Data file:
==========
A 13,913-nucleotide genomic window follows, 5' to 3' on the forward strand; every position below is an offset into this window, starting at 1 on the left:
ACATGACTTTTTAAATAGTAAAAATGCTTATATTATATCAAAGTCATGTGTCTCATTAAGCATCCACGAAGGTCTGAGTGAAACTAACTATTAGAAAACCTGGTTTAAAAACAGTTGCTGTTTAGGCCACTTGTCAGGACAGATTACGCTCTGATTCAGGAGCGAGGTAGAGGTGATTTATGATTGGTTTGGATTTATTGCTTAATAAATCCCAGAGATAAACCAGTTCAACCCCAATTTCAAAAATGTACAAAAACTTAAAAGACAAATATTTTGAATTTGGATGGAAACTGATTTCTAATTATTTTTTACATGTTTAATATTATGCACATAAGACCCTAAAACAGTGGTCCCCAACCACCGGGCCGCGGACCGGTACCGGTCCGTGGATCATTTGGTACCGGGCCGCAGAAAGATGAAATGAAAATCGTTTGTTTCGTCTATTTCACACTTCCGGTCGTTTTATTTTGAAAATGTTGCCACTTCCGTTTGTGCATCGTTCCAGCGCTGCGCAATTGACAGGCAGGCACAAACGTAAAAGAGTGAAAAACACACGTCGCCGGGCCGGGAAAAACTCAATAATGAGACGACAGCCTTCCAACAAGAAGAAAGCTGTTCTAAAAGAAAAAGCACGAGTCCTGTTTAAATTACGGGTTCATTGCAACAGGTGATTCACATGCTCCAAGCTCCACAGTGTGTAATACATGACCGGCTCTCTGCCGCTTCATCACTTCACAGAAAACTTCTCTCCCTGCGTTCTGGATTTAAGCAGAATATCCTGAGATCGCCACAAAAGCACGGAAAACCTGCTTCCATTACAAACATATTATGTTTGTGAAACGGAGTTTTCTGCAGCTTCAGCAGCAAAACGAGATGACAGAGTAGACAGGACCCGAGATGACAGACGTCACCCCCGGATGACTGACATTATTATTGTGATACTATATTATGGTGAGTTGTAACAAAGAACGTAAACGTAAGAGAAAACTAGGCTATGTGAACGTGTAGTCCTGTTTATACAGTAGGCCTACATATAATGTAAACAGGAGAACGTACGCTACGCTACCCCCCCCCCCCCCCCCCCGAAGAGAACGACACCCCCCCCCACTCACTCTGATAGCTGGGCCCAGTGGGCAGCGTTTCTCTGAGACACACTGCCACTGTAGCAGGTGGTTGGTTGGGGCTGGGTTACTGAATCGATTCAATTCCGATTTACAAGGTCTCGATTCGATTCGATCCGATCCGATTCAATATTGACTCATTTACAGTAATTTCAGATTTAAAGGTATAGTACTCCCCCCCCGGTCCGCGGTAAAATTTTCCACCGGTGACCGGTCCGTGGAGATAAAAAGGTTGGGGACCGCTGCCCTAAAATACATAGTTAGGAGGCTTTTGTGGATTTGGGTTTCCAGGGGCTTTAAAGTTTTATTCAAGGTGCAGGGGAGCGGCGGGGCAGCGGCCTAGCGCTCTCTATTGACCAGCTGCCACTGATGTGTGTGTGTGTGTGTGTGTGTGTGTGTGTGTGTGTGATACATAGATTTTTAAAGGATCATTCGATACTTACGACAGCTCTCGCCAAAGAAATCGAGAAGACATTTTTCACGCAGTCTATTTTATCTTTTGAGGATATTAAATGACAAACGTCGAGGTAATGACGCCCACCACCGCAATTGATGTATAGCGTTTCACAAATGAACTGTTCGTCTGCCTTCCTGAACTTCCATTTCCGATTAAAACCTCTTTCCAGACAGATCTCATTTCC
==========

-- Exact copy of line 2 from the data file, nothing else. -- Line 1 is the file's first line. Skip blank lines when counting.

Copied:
ACATGACTTTTTAAATAGTAAAAATGCTTATATTATATCAAAGTCATGTGTCTCATTAAGCATCCACGAAGGTCTGAGTGAAACTAACTATTAGAAAACCTGGTTTAAAAACAGTTGCTGTTTAGGCCACTTGTCAGGACAGATTACGCTCTGATTCAGGAGCGAGGTAGAGGTGATTTATGATTGGTTTGGATTTATTGCTTAATAAATCCCAGAGATAAACCAGTTCAACCCCAATTTCAAAAATGTACAAAAACTTAAAAGACAAATATTTTGAATTTGGATGGAAACTGATTTCTAATTATTTTTTACATGTTTAATATTATGCACATAAGACCCTAAAACAGTGGTCCCCAACCACCGGGCCGCGGACCGGTACCGGTCCGTGGATCATTTGGTACCGGGCCGCAGAAAGATGAAATGAAAATCGTTTGTTTCGTCTATTTCACACTTCCGGTCGTTTTATTTTGAAAATGTTGCCACTTCCGTTTGTGCATCGTTCCAGCGCTGCGCAATTGACAGGCAGGCACAAACGTAAAAGAGTGAAAAACACACGTCGCCGGGCCGGGAAAAACTCAATAATGAGACGACAGCCTTCCAACAAGAAGAAAGCTGTTCTAAAAGAAAAAGCACGAGTCCTGTTTAAATTACGGGTTCATTGCAACAGGTGATTCACATGCTCCAAGCTCCACAGTGTGTAATACATGACCGGCTCTCTGCCGCTTCATCACTTCACAGAAAACTTCTCTCCCTGCGTTCTGGATTTAAGCAGAATATCCTGAGATCGCCACAAAAGCACGGAAAACCTGCTTCCATTACAAACATATTATGTTTGTGAAACGGAGTTTTCTGCAGCTTCAGCAGCAAAACGAGATGACAGAGTAGACAGGACCCGAGATGACAGACGTCACCCCCGGATGACTGACATTATTATTGTGATACTATATTATGGTGAGTTGTAACAAAGAACGTAAACGTAAGAGAAAACTAGGCTATGTGAACGTGTAGTCCTGTTTATACAGTAGGCCTACATATAATGTAAACAGGAGAACGTACGCTACGCTACCCCCCCCCCCCCCCCCCCGAAGAGAACGACACCCCCCCCCACTCACTCTGATAGCTGGGCCCAGTGGGCAGCGTTTCTCTGAGACACACTGCCACTGTAGCAGGTGGTTGGTTGGGGCTGGGTTACTGAATCGATTCAATTCCGATTTACAAGGTCTCGATTCGATTCGATCCGATCCGATTCAATATTGACTCATTTACAGTAATTTCAGATTTAAAGGTATAGTACTCCCCCCCCGGTCCGCGGTAAAATTTTCCACCGGTGACCGGTCCGTGGAGATAAAAAGGTTGGGGACCGCTGCCCTAAAATACATAGTTAGGAGGCTTTTGTGGATTTGGGTTTCCAGGGGCTTTAAAGTTTTATTCAAGGTGCAGGGGAGCGGCGGGGCAGCGGCCTAGCGCTCTCTATTGACCAGCTGCCACTGATGTGTGTGTGTGTGTGTGTGTGTGTGTGTGTGTGTGTGATACATAGATTTTTAAAGGATCATTCGATACTTACGACAGCTCTCGCCAAAGAAATCGAGAAGACATTTTTCACGCAGTCTATTTTATCTTTTGAGGATATTAAATGACAAACGTCGAGGTAATGACGCCCACCACCGCAATTGATGTATAGCGTTTCACAAATGAACTGTTCGTCTGCCTTCCTGAACTTCCATTTCCGATTAAAACCTCTTTCCAGACAGATCTCATTTCC